2. Yeast, a unicellular fungus, is important in bakeries as it is used in the making of bread. It is also important in the breweries for making alcohol.
  3. Yeast also produces vitamin B.
  4. Fungi, like bacteria, are also good decomposes. They decompose dead organic matter and return the nutrients back into the soil.
  5. Penicillin an important antibiotic is obtained from a fungus called Penicillium notatum.

Practice Questions

A. Select the most appropriate answer.

1. An example of a flowering plant is
a. fern.
b. yeast.
c. Spirogyra.
d. rice.
d. rice.

2. Well-developed roots, stem and leaves are present in

a. bryophytes and algae.
b. algae, bryophytes and angiosperms.
c. algae, bryophytes and gymnosperms.
d. ferns, gymnosperms and angiosperms.
d. ferns, gymnosperms and angiosperms.

3. Biennials complete their life cycle in
a. two years.
b. one year.
c. three years.
d. ten years.
a. two years.

4. Plants that grow and thrive in water are called
a. Mesophytes.
b. hydrophytes.
c. xerophytes.
d. none of these
b. hydrophytes.

5. Parasites and saprophytes belong to group
a. autotrophs.
b. xerophytes.
c. heterotrophs.
d. Mesophytes.
c. heterotrophs.

B. Fill in the blanks.
1. _____ are green plants that contain chlorophyll and usually live in stagnant water.
2. The leaves of ferns are called ______.
3. In ______, the seeds are not enclosed in a fruit.
4. Cuscuta is a ________.
1. Algae are green plants that contain chlorophyll and usually live in stagnant water.
2. The leaves of ferns are called fronds.
3. In gymnosperms, the seeds are not enclosed in a fruit.
4. Cuscuta is a parasitic plant.

C. State if the following statements are true or false. Correct the statement if it is false.

1. Bryophytes grow in dry areas.
Bryophytes grow in moist areas.

2. Pteridophytes grow in damp and shady areas.

3. Plants that have seeds in cones are called ferns.
Plants that have seeds in cones are called gymnosperms.

4. Dicotyledonous plants have seeds with two cotyledons

5. Perennial plants continue to grow and produce seeds every year.

D. Differentiate between

1. Difference between Gymnosperms and Angiosperms

Gymnosperms Angiosperms
1. These plants bear naked seeds called cones. 1. These plants bear seeds enclosed inside a fruit.
2. They usually have needle like leaves. 2. They usually have normal flat leaves.
3. They usually remain green throughout the year. 3. They usually shed then- leaves every autumn.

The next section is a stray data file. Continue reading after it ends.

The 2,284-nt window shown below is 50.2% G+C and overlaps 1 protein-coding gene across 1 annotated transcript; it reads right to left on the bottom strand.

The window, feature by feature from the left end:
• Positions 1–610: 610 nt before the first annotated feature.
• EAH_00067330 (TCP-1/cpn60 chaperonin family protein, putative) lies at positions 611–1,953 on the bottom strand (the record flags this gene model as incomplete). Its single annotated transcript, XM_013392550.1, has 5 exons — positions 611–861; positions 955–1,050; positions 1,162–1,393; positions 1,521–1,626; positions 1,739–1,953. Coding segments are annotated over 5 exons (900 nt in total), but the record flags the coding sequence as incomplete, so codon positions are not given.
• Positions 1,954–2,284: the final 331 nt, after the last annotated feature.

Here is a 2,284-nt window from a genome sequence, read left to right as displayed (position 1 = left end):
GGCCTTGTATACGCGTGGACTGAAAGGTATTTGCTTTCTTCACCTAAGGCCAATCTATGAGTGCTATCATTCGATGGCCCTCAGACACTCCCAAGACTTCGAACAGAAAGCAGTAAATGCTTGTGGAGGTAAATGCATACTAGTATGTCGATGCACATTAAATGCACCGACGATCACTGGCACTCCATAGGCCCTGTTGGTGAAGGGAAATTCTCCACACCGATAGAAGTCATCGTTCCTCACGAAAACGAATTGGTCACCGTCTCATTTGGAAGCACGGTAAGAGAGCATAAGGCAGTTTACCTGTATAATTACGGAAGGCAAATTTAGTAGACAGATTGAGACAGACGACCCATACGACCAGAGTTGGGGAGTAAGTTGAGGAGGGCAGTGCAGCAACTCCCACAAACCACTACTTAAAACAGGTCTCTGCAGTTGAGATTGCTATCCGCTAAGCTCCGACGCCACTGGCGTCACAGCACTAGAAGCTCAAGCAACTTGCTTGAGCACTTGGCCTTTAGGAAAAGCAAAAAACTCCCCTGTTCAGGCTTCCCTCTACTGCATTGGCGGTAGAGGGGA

4. e.g. Pine, Cycas cedar. 4. e.g. Rose, apple, mango.

2. Difference between Annuals and Perennials

Annuals Perennials
1. These plants complete their life cycle in one year. 1. These plants live for many years.
2. These plants germinate, flower and produce seeds within a season. 2. They continue to grow and produce flowers for many years.
3. e.g. Maize, wheat, rice. 3. e.g. Mango, banyan, neem.

3. Difference between Xerophytes and Hydrophytes

Xerophytes Hydrophytes
1. These are plants that grow on dry land like deserts where there is scarcity of water. 1. These plants need maximum water to grow and hence live in water.
2. Leaves are reduced to spines to minimize the loss of water. 2. Leaves have a waxy coating to protect themselves from water.
3. Roots are long and reach deep layers of the soil. 3. Roots are very reduced as water is available in plenty.
4. e.g. Cactus, babul 4. e.g. Hydrilla, lotus.

4. Difference between Flowering plants and Non-flowering plants

Flowering plants Non-flowering plants
1. Flowering plants bear seeds and fruits. 1. Non-flowering plants do not produce flowers and seeds.
2. They are also called as phanerogams. 2. They are also called as cryptogams.
3. They are further divided into gymnosperms and angiosperms. 3. They are further divided into Bryophyta, Thallophyta and Pteridophyta
4. e.g. Mango plant, wheat plant. 4. e.g. Ferns, mosses, mushroom.

E. Write short answers to the following questions.

1. What are cryptogams ?
Cryptogams are non-flowering plants which do not produce seeds and flowers. They are
further categorized into Thallphyta (Algae, Bacteria, Fungi), Bryophyta (Mosses) and Pteridophyrta (Ferns).

2. State the groups into which plants are classified on the basis of seed-bearing nature.
  1. Seed bearing plants are called phanerogams.
  2. Non-seed bearing plants are called cryptogams.

3. What are bryophytes ?
Bryophytes are those non-flowering plants which grow on moist land and need water to
reproduce. They are also called the amphibians of the Plant Kingdom, e.g. Mosses, liverworts.

4. What are characteristics of pteridophytes ?